The No Recipe Man


Posted by in July's Magazine

Regular readers of this column – admittedly a species so rare that David Attenborough is reputedly heading up a campaign to save it – may have noticed that food waste has become something of a recurring theme. And without wishing to offer any unwelcome spoilers, it’ll remain that way until we get our collective arse in gear and stop throwing out quite so much good food.

For less regular readers, here’s a quick recap. Seventy years ago, as my grandparents raised their family during post-war rationing, the pressing issue wasn’t food waste so much as food availability. If you had it, you used it; and in the more likely event you didn’t, you made do with something else. Few would wish for a return to rationing – or war, ideally – but those circumstances undoubtedly led people to cook with imagination as well as thrift.

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Over subsequent generations, ingredients became plentiful; it was the skills that began to be rationed. Why bother to create meals from bones and scraps when you can afford to buy the good stuff and chuck what you don’t need? (Well, for all sorts of good reasons, actually – but that’s a topic for another day.) Fast-forward to the present, and things have moved on again. We’ve belatedly realised that we can’t afford, economically or ecologically, to throw out almost half the food we buy and produce. The problem is that we don’t seem quite sure what the hell to do about it.

In defence of my generation, there are mitigating factors here. Most home cooks, myself included, learned their skills via TV chefs and recipe books rather than parental supervision and home economics lessons. We construct our meals around oh-so-precise weights and measures but where our grandparents would visit the butcher or greengrocer to buy as much as they needed and no more, most of our ingredients arrive shrink-wrapped in predetermined quantities. Rarely do these quantities bear much relation to the stipulations of the recipe. So if we lack the capability or confidence to substitute, adapt and omit, we’re almost bound to end up with spare food that we simply don’t know what to do with.

Granted, we can now call on the collective wisdom of The Internet, which will instantly furnish us with ideas for using up all manner of bits and bobs; but unfortunately, 98% of these ideas involve flinging everything into an enormous and potentially revolting omelette. You certainly could make this – but you probably won’t. And here lies the crux of this particular first world problem. Food might be getting more expensive – and this is a trend that’s unlikely to reverse anytime soon – but at the moment, at least for the fortunate many, it’s still bloody cheap. And when it’s both affordable and convenient to buy something else rather than use up slightly tired-looking leftovers, it’s no wonder we find ourselves succumbing to the temptation of the new and the fresh, then discreetly scraping the offending remnants into the bin. So if we’re to tackle food waste in any meaningful way, it’s going to take will as well as skill.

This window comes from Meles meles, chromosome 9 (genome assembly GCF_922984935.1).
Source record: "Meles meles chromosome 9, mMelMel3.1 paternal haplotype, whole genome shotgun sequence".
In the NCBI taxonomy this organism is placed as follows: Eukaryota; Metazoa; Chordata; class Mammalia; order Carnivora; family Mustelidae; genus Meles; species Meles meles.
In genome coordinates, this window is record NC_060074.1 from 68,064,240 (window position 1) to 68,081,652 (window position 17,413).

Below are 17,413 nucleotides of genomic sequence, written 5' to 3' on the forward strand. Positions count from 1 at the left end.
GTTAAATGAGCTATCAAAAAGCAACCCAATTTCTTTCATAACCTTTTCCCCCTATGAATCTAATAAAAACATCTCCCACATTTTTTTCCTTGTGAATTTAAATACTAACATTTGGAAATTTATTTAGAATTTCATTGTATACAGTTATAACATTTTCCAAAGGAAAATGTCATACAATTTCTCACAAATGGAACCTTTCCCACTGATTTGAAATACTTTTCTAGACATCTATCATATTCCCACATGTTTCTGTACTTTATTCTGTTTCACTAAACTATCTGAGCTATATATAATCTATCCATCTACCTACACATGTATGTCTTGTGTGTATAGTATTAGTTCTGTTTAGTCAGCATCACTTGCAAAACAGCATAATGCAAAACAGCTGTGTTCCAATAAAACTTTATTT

To that end, here’s a straightforward idea for giving leftover food some much-needed lustre – and like so many aspects of cooking, it has as much to do with psychology as technique. Take this familiar scenario: you’ve bought an industrial quantity of one ingredient – chicken, let’s say – courtesy of an offer that seemed too good to turn down. Full of good intentions, you resolve to make a massive pot of chicken curry that will keep you fed for the better part of a week. It’s delicious; but 24 hours later, you really have to force yourself to eat the same thing again. The day after that, you don’t even manage to force yourself. You’re craving salad, pasta, Findus Crispy Pancakes – anything other than chicken sodding curry. Another couple of days pass, and you’ve barely made a dent in it. Well, it’s probably on the turn by now anyway. And eventually, inevitably, out it goes.

So let’s rewind to day one. This time, you still cook all the chicken – but only one meal’s worth finds its way into the curry. The rest can stay in the fridge – it’ll keep for just as long as it would in its curried state – but now it’s full of versatile potential. A pie one day, a stir-fry the next, and so on. You’ll still be eating chicken for the foreseeable, but that’s okay – it’s the repetition of flavours, not foodstuffs, that tends to bore us.

If my gran were still around, I suspect she’d read this and suggest, rather sharply, that we all wind our over-entitled necks in. And it’d be tough to argue with her – come to think of it, it always was. But if we really have been spoilt by years of peace and prosperity, I’d prefer to address the symptom rather than the cause. Anything that persuades us into less wasteful habits is dragging us a little way in the right direction. And if that doesn’t work, I’ll just have to see if I can dig out Gran’s old ration book.

 Twitter@norecipeman

 

One response to “The No Recipe Man”

  1. jovem says:

    man, my sister comment with me about this in my instagram, i loved!

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